I asked my daughter, who also writes, what she feels when she becomes one of her characters.  She said it’s uncomfortable – for both her and the character.  This makes sense; everyone has personal space – even our characters – and no one likes being invaded.  The act of becoming a character, of putting on his skin, is a bit akin to being possessed.  Who we are in our normal everyday lives has to step back and go along for the ride with the character.  At this point we become documentarian or scribe and just write what he does, sees, touches, tastes, hears, and feels.

So when your character goes across the street to eat spicy noodles in a run-down little shop, you understand that one of his favorite childhood memories was visiting Thailand with his father and uncle after his mother died when he was twelve.  He couldn’t sleep one night and went for a walk, where an old woman saw him and fed him spicy noodle soup.  He never told anyone he went there, but he can still feel them slipping down his throat, smooth and delicious, with a burn at the end that left his eyes watering and his nose running.  This is the same shop and the same woman and the soup is just as good – and the old woman wasn’t as old as he thought, she just seemed old to a twelve-year-old boy.  On top of that, he hates raw fish, so he’ll never eat at a sushi place.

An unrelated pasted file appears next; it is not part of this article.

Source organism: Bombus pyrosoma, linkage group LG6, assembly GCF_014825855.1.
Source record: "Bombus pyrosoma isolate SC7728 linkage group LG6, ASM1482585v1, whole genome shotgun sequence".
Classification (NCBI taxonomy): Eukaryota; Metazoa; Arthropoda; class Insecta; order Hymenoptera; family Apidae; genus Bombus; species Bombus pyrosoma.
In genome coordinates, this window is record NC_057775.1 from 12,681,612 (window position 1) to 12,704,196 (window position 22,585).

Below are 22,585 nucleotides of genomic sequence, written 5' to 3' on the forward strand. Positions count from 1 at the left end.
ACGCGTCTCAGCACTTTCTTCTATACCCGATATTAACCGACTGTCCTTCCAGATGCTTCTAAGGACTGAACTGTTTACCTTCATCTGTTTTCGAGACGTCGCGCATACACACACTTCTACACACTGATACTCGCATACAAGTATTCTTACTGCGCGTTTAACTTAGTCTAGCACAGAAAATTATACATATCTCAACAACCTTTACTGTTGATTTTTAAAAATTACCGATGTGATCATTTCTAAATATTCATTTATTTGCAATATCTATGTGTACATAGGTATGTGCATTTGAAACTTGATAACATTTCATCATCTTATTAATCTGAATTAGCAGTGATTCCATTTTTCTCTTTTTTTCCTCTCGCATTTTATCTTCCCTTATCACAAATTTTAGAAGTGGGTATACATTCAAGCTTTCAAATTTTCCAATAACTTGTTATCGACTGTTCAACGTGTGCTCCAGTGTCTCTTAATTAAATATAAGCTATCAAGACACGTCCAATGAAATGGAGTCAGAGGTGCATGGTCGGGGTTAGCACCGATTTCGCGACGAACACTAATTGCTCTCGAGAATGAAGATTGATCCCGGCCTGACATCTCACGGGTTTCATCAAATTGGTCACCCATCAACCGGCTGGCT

Just because you, as the writer, likes sushi, don’t assume your character does.  Only by becoming your character can you understand what he likes and dislikes, and why.  You gain a sense of his tastes, what turns him on, what makes him cry.

Remember, this is not about us.  This is about our character.  We don’t have to agree with his beliefs, morals, or politics.  Those are all our character’s choices.  Their choices are what make them who they are.